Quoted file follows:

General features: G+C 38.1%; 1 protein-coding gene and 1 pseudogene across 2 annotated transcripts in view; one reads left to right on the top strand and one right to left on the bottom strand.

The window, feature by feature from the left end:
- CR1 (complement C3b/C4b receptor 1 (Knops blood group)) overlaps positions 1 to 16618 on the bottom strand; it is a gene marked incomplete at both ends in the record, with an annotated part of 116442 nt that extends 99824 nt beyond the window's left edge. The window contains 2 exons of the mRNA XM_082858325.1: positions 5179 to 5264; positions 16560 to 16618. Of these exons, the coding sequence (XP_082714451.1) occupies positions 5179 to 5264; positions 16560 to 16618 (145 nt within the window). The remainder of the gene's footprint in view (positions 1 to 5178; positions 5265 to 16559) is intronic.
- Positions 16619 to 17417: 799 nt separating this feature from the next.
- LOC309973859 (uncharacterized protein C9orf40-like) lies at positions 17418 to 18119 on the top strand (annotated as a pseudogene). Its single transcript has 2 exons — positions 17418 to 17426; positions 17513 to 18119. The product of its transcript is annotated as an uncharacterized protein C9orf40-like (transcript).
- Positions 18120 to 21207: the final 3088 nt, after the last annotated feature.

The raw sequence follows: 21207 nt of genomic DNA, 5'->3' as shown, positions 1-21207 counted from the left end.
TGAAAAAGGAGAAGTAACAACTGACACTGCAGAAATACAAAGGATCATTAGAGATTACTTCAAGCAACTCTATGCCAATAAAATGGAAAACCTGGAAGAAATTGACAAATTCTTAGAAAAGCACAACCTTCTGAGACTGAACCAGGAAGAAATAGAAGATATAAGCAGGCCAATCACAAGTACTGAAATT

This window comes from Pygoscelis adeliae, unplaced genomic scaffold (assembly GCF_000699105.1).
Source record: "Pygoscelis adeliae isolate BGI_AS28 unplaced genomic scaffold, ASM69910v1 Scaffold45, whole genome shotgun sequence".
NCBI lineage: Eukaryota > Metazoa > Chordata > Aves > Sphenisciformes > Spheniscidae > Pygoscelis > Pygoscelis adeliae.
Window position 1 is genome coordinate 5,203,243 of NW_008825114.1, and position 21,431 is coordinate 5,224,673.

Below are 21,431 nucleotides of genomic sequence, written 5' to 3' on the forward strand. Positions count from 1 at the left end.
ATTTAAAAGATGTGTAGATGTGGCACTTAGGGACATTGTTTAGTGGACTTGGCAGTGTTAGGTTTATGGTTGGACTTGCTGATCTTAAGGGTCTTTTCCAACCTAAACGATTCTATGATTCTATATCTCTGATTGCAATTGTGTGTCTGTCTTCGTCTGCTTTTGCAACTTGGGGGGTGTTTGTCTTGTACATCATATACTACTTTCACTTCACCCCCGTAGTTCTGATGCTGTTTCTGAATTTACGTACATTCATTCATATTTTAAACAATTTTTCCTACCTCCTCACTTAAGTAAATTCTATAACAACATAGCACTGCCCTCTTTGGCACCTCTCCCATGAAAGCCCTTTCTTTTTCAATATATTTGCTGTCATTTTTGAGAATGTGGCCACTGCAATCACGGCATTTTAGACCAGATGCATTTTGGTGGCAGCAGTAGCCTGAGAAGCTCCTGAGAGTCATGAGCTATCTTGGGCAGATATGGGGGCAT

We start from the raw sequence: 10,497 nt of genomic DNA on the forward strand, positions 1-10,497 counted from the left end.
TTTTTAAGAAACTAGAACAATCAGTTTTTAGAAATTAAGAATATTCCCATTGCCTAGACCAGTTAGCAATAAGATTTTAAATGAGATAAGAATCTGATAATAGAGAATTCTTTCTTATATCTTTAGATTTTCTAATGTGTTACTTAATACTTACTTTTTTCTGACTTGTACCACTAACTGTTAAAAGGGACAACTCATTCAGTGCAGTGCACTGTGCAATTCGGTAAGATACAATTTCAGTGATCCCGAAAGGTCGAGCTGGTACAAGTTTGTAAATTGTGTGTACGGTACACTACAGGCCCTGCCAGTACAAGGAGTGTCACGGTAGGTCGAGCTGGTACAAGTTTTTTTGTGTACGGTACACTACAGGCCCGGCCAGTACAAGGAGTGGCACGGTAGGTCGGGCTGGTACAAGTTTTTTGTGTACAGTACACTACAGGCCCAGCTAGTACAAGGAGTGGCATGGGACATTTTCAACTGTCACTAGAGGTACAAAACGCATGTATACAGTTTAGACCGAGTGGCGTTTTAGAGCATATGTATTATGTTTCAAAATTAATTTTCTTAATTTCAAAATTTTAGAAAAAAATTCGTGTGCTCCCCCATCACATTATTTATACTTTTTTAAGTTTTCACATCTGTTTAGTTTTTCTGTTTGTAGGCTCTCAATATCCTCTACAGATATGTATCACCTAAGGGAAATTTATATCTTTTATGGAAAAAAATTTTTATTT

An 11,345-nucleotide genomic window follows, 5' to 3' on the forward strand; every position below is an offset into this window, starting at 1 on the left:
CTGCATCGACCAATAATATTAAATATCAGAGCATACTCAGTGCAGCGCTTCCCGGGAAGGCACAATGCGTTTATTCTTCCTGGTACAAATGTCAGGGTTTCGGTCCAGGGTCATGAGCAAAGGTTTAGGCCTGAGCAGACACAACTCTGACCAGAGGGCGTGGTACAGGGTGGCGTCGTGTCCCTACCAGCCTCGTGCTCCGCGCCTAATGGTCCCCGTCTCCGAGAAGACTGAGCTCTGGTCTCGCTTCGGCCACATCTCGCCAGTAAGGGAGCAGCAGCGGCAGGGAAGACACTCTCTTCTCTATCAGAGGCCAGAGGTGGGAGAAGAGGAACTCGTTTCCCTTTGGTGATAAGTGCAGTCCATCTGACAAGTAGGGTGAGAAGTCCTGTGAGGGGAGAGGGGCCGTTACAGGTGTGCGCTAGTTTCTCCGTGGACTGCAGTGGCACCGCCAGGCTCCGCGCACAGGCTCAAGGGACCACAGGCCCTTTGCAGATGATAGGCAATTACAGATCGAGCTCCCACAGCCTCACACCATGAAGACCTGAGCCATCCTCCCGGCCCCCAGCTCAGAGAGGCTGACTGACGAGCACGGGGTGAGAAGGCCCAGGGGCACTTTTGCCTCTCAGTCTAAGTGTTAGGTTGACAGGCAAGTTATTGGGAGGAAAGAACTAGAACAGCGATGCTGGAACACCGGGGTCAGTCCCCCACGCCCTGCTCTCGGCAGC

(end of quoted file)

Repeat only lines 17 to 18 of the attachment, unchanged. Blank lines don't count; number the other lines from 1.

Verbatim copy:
An 11,345-nucleotide genomic window follows, 5' to 3' on the forward strand; every position below is an offset into this window, starting at 1 on the left:
CTGCATCGACCAATAATATTAAATATCAGAGCATACTCAGTGCAGCGCTTCCCGGGAAGGCACAATGCGTTTATTCTTCCTGGTACAAATGTCAGGGTTTCGGTCCAGGGTCATGAGCAAAGGTTTAGGCCTGAGCAGACACAACTCTGACCAGAGGGCGTGGTACAGGGTGGCGTCGTGTCCCTACCAGCCTCGTGCTCCGCGCCTAATGGTCCCCGTCTCCGAGAAGACTGAGCTCTGGTCTCGCTTCGGCCACATCTCGCCAGTAAGGGAGCAGCAGCGGCAGGGAAGACACTCTCTTCTCTATCAGAGGCCAGAGGTGGGAGAAGAGGAACTCGTTTCCCTTTGGTGATAAGTGCAGTCCATCTGACAAGTAGGGTGAGAAGTCCTGTGAGGGGAGAGGGGCCGTTACAGGTGTGCGCTAGTTTCTCCGTGGACTGCAGTGGCACCGCCAGGCTCCGCGCACAGGCTCAAGGGACCACAGGCCCTTTGCAGATGATAGGCAATTACAGATCGAGCTCCCACAGCCTCACACCATGAAGACCTGAGCCATCCTCCCGGCCCCCAGCTCAGAGAGGCTGACTGACGAGCACGGGGTGAGAAGGCCCAGGGGCACTTTTGCCTCTCAGTCTAAGTGTTAGGTTGACAGGCAAGTTATTGGGAGGAAAGAACTAGAACAGCGATGCTGGAACACCGGGGTCAGTCCCCCACGCCCTGCTCTCGGCAGC